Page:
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The Milk House

Maximizing silage feed value during hot weather requires extra management PDF Print E-mail
Dairy basics - Feed and Nutrition
Written by Jim Smith   

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TRENDING TOPIC ARTICLE: FEED AND NUTRITION
Originally published August 1, 2011 and featured in the August 1, 2011 Progressive Dairyman Extra e-newsletter.

Pioneer Hi-Bred’s Jim Smith provided information about managing silage feedout in hot weather. Because this article has been so popular, we reached out to Pioneer to respond to a followup question:

Q. Many areas experienced warmer-than-usual winters and springs. What advice do you have for feed storage this summer when temperatures have already been a bit higher the whole year?

Click here to read Dan Wiersma's five steps for maintaining forage stability.


Temperatures and humidity levels are soaring in most parts of the nation. In addition to making life uncomfortable for livestock and producers, these conditions also make it difficult to manage silage properly for maximum feed value.

The biggest challenge for managing silage feedout in warmer months is caused by temperature increases. When the temperature increases, yeasts and mold in the environment grow exponentially. When that happens, they overtake nutrients in the silage and use them for their own reproduction.

Yeast and mold consume the sugars and the most palatable parts of the silage, leaving the remaining feed less palatable. This happens at the same time livestock already are decreasing feed intake because of the heat.

When feed is less palatable, it compounds the problem. Producers end up with livestock consuming less feed that is less nutritious. This creates a real problem for livestock being able to produce well during that time.

A key to managing feedout in hot weather is to remove at least 8 to 12 inches daily, whether it’s stored in a bunker, pile, upright or bags. This is easier to do if producers use smaller storage structures than when temperatures are lower.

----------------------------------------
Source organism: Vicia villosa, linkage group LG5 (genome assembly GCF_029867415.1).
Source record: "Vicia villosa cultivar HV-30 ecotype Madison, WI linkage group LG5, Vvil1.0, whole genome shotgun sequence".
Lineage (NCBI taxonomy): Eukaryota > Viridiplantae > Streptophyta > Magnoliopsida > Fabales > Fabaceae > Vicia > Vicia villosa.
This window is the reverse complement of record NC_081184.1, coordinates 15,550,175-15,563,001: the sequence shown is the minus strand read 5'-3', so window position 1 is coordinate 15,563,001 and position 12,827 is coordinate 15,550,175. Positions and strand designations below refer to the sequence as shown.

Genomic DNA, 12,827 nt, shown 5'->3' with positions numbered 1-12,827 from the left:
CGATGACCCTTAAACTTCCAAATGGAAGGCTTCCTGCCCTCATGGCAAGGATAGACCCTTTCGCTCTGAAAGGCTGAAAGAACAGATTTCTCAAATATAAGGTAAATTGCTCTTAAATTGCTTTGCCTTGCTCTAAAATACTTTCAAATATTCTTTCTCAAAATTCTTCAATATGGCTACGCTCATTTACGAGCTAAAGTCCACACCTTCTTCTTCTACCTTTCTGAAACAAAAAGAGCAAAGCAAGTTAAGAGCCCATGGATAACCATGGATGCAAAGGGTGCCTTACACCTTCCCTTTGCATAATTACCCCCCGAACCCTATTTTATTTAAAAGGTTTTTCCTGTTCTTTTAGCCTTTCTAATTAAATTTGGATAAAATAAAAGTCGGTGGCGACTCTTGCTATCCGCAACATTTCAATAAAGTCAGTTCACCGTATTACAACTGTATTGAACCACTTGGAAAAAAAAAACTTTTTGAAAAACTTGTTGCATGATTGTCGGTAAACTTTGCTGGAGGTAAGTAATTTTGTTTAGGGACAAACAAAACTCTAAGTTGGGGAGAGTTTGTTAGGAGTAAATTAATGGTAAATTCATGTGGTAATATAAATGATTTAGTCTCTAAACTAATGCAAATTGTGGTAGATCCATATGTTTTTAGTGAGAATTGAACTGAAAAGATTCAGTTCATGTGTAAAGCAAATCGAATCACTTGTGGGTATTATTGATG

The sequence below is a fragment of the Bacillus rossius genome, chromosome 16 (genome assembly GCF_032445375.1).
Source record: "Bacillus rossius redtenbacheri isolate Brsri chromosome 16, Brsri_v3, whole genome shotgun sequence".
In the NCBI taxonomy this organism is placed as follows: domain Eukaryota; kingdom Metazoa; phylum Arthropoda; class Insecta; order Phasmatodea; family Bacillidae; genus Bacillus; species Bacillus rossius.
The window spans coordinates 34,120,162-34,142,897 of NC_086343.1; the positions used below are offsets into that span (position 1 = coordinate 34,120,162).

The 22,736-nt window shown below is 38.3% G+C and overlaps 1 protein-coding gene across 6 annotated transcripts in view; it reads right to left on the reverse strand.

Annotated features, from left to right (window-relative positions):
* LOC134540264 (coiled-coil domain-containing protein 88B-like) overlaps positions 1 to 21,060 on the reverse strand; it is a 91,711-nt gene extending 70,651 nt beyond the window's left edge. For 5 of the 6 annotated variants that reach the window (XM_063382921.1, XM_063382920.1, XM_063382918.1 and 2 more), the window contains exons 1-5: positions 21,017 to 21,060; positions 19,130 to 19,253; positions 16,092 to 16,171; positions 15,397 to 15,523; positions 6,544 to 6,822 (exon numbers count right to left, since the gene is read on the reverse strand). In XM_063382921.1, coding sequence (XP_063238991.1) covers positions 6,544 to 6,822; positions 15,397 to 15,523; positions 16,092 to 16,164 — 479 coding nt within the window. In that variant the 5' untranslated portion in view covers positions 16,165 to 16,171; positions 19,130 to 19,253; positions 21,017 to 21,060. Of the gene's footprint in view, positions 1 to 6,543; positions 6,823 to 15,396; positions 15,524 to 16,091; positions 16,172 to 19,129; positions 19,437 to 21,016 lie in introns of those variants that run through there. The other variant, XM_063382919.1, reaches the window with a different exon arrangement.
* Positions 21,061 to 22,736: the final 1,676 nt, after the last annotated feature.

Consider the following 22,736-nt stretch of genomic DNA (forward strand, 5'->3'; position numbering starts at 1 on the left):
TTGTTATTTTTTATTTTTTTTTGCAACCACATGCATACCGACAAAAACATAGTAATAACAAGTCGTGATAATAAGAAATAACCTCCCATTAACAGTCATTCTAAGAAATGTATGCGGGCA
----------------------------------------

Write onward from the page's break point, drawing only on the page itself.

You don’t have to feed as much during the cooler months – maybe 4 to 6 inches – so you can use a larger structure. Producers need to do anything they can to make sure they are feeding 8 to 12 inches during hot weather. If possible, make sure the structure faces east so the hot, late-day sun is not hitting it directly.

Plastic also can protect against the sun. Pioneer recommends leaving excess plastic on the bunkers, bags or piles so it can actually hang down over the face of the silage to keep the sun off it. Rain and other forms of moisture can add to the problem.

The biggest enemies are temperature and air. When those two combine, and with excess water perhaps from rain, you’re going to have more reduction in feed value because of yeast and mold growth. Feeding during the cooler parts of the day also helps.

Finally, treating silage with a high-quality inoculant is essential. During the summer months, producers want to make sure they are using an inoculant from Pioneer with the L. buchneri strain so it will give the extra aerobic stability to the silage during those warmer months. Those are the keys to success.

Livestock appetite and feeding efficiency will pick up again when the weather cools down in the fall. In the meantime, smart silage management will help producers boost feed quality even when the heat is on.  PD

00_smith_jim
Jim Smith

Livestock Information Manager
Pioneer Hi-Bred

 

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